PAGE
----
Mistaking the genre of Catch 22

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George Clooney and his actor friends have made an actorly mistake in adapting Catch 22 for a TV series. They thought it was about characters, but it isn’t. They thought they would create some splendid parts for themselves. But there are no “characters” in Catch 22, in an actorly sense. There are what we call “larger than life” characters, each one with an extreme characteristic, which you might think was like a Moliere comic extreme – the Miser, the Snob, Jealousy. But it is not a human characteristic that a Heller character has; it’s a mechanical one.

Each Heller figure is a function of the insane bureaucratic mechanisms of warfare. Each one is an extreme of something institutional: Parades (Sheisskopf), Hierarchical Ambition (Cathcart), Neatness Obsession (Bomb patterns), Hiding in a Non-job (Major Major), Institutional Opportunism (Milo Minderbinder). These are the cogs, rods, joints and dials of a bureaucratic machine. They do not have “personal feelings” or “back story” or “motivation”. The only motivation they have is the inexorable crazy logic of a machine blithely churning out death with no regard for the humans at all. Acting them as fully rounded human beings is absurd and ruins the whole enterprise.

You should not cast serious actors. You need Fatty Arbuckle, Charlie Chaplin, Eric Sykes, the Goons, the Carry-On Crew, Sacha Baron Cohen, the Keystone Cops. It is a farce, and needs to be a fast ratatatat of quick-fire absurdities as the careless logic of bureaucracy crushes one human need after another with irresistible paradoxes. You need a cardboard stage set with revolving doors, collapsing walls and exploding beds. The music should be played on a kazoo and a penny whistle. To see actors frowning, emoting away, and being wistfully contemplative, mistakes the genre. It is horrible,  slowing the whole thing down into a turgid mess. The Clooney dramatisation is a mistake.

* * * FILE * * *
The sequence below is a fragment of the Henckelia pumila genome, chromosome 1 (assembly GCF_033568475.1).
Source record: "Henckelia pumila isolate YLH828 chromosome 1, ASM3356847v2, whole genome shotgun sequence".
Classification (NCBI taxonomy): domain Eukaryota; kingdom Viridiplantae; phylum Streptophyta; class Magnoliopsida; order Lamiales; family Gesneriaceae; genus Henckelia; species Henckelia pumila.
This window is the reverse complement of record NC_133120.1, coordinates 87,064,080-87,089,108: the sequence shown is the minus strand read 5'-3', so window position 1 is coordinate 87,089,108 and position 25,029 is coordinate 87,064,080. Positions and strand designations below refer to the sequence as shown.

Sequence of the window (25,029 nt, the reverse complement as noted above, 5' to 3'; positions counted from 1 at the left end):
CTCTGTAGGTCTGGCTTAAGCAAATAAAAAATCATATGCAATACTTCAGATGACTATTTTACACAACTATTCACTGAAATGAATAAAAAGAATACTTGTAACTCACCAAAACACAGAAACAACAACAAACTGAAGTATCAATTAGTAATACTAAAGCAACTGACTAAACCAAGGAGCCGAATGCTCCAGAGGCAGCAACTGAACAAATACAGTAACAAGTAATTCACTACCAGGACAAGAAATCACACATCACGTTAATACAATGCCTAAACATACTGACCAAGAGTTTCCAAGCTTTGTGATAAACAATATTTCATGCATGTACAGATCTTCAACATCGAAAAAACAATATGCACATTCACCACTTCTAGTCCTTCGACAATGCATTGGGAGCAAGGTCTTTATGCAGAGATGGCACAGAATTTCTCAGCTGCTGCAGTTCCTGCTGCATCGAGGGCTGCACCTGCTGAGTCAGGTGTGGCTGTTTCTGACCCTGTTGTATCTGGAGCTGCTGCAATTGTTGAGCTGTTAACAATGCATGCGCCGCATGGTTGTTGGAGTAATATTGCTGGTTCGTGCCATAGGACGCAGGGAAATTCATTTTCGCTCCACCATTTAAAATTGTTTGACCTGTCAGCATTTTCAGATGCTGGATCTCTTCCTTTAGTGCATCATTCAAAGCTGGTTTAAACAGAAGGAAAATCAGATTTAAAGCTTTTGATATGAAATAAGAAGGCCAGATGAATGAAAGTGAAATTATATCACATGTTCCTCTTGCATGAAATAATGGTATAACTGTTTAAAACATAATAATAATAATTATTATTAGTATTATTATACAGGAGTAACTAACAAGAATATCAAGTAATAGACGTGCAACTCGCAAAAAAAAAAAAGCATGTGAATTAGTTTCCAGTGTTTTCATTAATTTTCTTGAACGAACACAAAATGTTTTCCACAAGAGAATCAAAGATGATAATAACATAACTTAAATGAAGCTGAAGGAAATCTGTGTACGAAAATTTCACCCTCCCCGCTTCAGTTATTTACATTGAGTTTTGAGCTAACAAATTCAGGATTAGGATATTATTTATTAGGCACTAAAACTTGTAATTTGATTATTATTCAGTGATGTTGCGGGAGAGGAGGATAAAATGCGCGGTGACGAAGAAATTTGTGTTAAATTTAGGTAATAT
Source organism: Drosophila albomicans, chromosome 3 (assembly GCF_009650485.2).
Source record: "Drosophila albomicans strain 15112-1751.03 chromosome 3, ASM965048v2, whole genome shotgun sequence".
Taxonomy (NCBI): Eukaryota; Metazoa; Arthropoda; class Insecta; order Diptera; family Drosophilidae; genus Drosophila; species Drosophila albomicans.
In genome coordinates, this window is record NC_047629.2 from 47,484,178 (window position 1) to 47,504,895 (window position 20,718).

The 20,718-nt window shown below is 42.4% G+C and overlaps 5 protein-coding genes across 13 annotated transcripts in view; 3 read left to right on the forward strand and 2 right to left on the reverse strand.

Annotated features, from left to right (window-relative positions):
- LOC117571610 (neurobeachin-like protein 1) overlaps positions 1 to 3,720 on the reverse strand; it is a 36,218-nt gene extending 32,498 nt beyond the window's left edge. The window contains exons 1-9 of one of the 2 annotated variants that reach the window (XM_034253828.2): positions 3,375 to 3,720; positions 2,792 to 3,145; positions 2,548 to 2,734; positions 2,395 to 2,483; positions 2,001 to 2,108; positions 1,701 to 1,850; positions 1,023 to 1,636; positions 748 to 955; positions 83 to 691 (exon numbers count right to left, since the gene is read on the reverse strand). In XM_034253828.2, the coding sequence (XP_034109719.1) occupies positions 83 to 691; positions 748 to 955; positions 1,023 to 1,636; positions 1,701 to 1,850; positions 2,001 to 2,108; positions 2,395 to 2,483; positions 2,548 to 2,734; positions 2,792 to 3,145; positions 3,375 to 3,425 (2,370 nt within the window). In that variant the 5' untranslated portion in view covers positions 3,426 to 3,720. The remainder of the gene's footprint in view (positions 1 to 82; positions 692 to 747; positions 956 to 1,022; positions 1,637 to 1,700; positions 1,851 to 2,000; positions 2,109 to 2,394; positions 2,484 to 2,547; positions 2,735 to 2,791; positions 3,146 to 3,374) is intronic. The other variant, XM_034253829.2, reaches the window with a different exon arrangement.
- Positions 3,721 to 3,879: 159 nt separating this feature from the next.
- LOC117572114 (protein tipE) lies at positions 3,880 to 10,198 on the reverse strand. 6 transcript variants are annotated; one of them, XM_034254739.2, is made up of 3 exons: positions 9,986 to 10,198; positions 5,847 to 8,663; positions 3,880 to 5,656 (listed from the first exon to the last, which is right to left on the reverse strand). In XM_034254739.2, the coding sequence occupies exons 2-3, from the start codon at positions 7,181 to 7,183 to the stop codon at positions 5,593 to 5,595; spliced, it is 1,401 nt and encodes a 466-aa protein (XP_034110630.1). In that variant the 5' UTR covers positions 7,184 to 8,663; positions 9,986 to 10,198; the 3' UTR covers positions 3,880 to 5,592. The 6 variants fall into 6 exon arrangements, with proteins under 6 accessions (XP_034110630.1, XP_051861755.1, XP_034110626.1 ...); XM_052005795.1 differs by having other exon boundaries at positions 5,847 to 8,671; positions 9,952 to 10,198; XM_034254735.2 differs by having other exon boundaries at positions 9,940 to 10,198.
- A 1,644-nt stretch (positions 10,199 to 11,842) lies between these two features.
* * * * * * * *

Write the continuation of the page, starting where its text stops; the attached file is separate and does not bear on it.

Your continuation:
Genre-busting role-shifters: Hannibal Lecter and Killing Eve’s Villanelle

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Thomas Harris in his Hannibal Lecter books developed three rather brilliant genre-busting features to supercharge his surprising variations on an ancient format. The creators of Killing Eve have taken the same tricks even further and with wonderful panache.

Firstly, Harris took a good old-fashioned Villain out of the role where he attracts all the opprobrium and hatred rightly heaped on criminal masterminds with hearts of ash, and switched him into the Helper role, where he could blossom into an interesting and appreciated character, free to enlist our sympathies. We liked his intelligence, culture and wit. He was safely incarcerated, so we could get close to him and hear him talk, and he had the scope to indulge his florid genius without threatening us too much. This meant that Harris had to create another person to fill the vacant Villain role, and he duly offered a dull cypher to occupy that space, while the Helper doubled as a False Villain, a much more zingy role, full of ambiguity.

In folktales the Helper is a wise one, in sympathetic harmony with nature and the animal kingdom. It might be old woman, old man, badger or bird or breeze, but the Helper is closer to understanding the workings of fate and the mind than ordinary beings are. The Helper can see the Hero’s future and offer warnings and a magical amulet.